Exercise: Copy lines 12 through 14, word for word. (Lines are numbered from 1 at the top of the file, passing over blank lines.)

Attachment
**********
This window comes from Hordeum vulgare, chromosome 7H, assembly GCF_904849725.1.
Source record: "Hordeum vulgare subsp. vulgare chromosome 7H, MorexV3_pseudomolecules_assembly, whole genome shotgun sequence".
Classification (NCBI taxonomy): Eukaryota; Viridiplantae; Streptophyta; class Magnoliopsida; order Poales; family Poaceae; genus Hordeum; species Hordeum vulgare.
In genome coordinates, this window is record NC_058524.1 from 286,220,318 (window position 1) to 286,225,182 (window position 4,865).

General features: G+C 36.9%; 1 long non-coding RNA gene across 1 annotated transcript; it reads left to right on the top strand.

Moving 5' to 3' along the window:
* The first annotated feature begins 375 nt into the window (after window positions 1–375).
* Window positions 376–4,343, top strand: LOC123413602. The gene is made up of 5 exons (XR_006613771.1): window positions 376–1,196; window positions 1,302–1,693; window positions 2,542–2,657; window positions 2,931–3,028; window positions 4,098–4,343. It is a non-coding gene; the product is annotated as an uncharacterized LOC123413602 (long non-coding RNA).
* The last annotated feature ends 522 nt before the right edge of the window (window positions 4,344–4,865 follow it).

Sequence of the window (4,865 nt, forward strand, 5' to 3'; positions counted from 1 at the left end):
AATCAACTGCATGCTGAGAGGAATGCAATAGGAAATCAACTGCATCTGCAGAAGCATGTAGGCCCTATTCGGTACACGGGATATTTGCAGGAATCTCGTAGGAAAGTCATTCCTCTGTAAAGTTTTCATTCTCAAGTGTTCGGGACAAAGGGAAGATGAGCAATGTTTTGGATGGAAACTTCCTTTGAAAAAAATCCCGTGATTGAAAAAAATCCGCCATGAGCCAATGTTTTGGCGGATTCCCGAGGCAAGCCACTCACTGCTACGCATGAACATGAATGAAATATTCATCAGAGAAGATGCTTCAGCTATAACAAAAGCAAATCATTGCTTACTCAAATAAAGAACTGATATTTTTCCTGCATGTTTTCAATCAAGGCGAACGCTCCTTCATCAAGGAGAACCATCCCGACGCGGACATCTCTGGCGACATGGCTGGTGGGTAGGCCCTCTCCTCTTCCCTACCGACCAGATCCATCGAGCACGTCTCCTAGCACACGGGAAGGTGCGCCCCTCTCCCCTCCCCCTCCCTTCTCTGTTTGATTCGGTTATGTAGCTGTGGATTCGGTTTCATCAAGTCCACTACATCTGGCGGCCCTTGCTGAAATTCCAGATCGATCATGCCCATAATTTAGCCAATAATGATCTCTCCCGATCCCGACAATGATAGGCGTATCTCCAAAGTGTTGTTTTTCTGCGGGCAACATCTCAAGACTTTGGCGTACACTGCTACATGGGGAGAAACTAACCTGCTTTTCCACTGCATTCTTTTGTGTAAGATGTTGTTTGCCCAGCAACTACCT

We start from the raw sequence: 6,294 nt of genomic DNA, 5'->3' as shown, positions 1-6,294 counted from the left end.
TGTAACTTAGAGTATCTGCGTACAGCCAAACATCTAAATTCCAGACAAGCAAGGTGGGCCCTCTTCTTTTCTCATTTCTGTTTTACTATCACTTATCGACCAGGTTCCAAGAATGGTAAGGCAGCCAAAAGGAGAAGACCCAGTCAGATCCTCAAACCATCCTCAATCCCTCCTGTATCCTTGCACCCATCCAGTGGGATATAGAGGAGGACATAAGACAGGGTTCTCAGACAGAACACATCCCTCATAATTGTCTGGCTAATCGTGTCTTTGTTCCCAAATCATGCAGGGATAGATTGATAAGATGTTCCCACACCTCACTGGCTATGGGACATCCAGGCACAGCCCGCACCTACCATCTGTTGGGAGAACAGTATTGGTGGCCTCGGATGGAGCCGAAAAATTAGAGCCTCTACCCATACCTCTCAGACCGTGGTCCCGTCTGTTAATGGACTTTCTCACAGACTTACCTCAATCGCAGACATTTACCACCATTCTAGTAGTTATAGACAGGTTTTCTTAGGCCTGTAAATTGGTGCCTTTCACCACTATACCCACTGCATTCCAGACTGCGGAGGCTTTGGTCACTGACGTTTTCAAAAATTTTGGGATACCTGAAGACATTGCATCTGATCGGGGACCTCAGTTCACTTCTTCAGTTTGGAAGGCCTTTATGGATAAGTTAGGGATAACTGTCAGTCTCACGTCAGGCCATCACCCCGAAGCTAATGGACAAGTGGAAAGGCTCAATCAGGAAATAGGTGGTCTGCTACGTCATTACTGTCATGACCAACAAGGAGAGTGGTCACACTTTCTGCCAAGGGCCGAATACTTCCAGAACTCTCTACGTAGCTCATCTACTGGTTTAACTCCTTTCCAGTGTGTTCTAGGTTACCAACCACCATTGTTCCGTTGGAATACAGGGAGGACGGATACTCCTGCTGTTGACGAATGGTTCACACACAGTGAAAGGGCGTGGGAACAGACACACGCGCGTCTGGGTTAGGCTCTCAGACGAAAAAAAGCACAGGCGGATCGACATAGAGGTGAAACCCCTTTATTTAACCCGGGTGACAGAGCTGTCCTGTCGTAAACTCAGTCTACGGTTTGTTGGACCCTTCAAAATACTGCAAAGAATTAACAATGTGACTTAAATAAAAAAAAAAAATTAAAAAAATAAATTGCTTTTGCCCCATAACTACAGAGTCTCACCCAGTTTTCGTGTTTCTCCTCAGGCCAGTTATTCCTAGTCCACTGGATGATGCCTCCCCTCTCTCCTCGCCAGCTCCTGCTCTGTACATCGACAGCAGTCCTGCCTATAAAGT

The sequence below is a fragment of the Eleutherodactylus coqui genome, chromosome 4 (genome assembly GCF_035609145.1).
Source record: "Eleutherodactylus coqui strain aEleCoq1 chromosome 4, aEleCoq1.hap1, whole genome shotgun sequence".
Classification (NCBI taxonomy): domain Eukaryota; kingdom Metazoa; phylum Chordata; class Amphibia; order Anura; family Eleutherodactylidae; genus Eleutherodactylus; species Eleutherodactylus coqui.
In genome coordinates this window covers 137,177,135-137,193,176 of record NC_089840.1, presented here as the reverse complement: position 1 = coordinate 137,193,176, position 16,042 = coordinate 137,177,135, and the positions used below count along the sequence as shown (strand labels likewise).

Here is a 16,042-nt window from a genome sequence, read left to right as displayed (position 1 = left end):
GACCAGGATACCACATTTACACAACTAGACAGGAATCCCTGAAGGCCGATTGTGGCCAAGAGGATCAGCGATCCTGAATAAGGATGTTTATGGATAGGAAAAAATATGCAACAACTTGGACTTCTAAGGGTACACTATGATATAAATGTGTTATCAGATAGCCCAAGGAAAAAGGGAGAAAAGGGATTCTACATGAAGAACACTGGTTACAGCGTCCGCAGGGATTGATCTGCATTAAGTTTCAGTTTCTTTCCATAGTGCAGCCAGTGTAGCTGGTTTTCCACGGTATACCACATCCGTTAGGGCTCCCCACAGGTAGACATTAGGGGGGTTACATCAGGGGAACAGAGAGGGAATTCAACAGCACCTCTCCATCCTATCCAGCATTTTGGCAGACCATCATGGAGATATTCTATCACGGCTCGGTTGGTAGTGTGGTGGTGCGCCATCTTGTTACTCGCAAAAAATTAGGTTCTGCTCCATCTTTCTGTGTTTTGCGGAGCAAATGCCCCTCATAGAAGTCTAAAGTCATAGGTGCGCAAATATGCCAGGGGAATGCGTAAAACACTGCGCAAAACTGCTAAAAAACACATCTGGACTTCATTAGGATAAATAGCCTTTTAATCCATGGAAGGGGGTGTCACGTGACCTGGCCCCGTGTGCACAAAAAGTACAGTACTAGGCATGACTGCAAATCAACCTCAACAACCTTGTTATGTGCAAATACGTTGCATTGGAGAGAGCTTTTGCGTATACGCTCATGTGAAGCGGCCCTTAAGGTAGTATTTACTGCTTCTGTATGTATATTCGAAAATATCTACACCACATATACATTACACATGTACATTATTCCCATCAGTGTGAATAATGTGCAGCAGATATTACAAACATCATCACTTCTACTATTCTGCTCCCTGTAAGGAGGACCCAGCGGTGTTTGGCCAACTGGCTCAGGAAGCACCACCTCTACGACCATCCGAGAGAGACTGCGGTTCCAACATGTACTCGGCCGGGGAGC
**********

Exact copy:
We start from the raw sequence: 6,294 nt of genomic DNA, 5'->3' as shown, positions 1-6,294 counted from the left end.
TGTAACTTAGAGTATCTGCGTACAGCCAAACATCTAAATTCCAGACAAGCAAGGTGGGCCCTCTTCTTTTCTCATTTCTGTTTTACTATCACTTATCGACCAGGTTCCAAGAATGGTAAGGCAGCCAAAAGGAGAAGACCCAGTCAGATCCTCAAACCATCCTCAATCCCTCCTGTATCCTTGCACCCATCCAGTGGGATATAGAGGAGGACATAAGACAGGGTTCTCAGACAGAACACATCCCTCATAATTGTCTGGCTAATCGTGTCTTTGTTCCCAAATCATGCAGGGATAGATTGATAAGATGTTCCCACACCTCACTGGCTATGGGACATCCAGGCACAGCCCGCACCTACCATCTGTTGGGAGAACAGTATTGGTGGCCTCGGATGGAGCCGAAAAATTAGAGCCTCTACCCATACCTCTCAGACCGTGGTCCCGTCTGTTAATGGACTTTCTCACAGACTTACCTCAATCGCAGACATTTACCACCATTCTAGTAGTTATAGACAGGTTTTCTTAGGCCTGTAAATTGGTGCCTTTCACCACTATACCCACTGCATTCCAGACTGCGGAGGCTTTGGTCACTGACGTTTTCAAAAATTTTGGGATACCTGAAGACATTGCATCTGATCGGGGACCTCAGTTCACTTCTTCAGTTTGGAAGGCCTTTATGGATAAGTTAGGGATAACTGTCAGTCTCACGTCAGGCCATCACCCCGAAGCTAATGGACAAGTGGAAAGGCTCAATCAGGAAATAGGTGGTCTGCTACGTCATTACTGTCATGACCAACAAGGAGAGTGGTCACACTTTCTGCCAAGGGCCGAATACTTCCAGAACTCTCTACGTAGCTCATCTACTGGTTTAACTCCTTTCCAGTGTGTTCTAGGTTACCAACCACCATTGTTCCGTTGGAATACAGGGAGGACGGATACTCCTGCTGTTGACGAATGGTTCACACACAGTGAAAGGGCGTGGGAACAGACACACGCGCGTCTGGGTTAGGCTCTCAGACGAAAAAAAGCACAGGCGGATCGACATAGAGGTGAAACCCCTTTATTTAACCCGGGTGACAGAGCTGTCCTGTCGTAAACTCAGTCTACGGTTTGTTGGACCCTTCAAAATACTGCAAAGAATTAACAATGTGACTTAAATAAAAAAAAAAAATTAAAAAAATAAATTGCTTTTGCCCCATAACTACAGAGTCTCACCCAGTTTTCGTGTTTCTCCTCAGGCCAGTTATTCCTAGTCCACTGGATGATGCCTCCCCTCTCTCCTCGCCAGCTCCTGCTCTGTACATCGACAGCAGTCCTGCCTATAAAGT

The sequence below is a fragment of the Eleutherodactylus coqui genome, chromosome 4 (genome assembly GCF_035609145.1).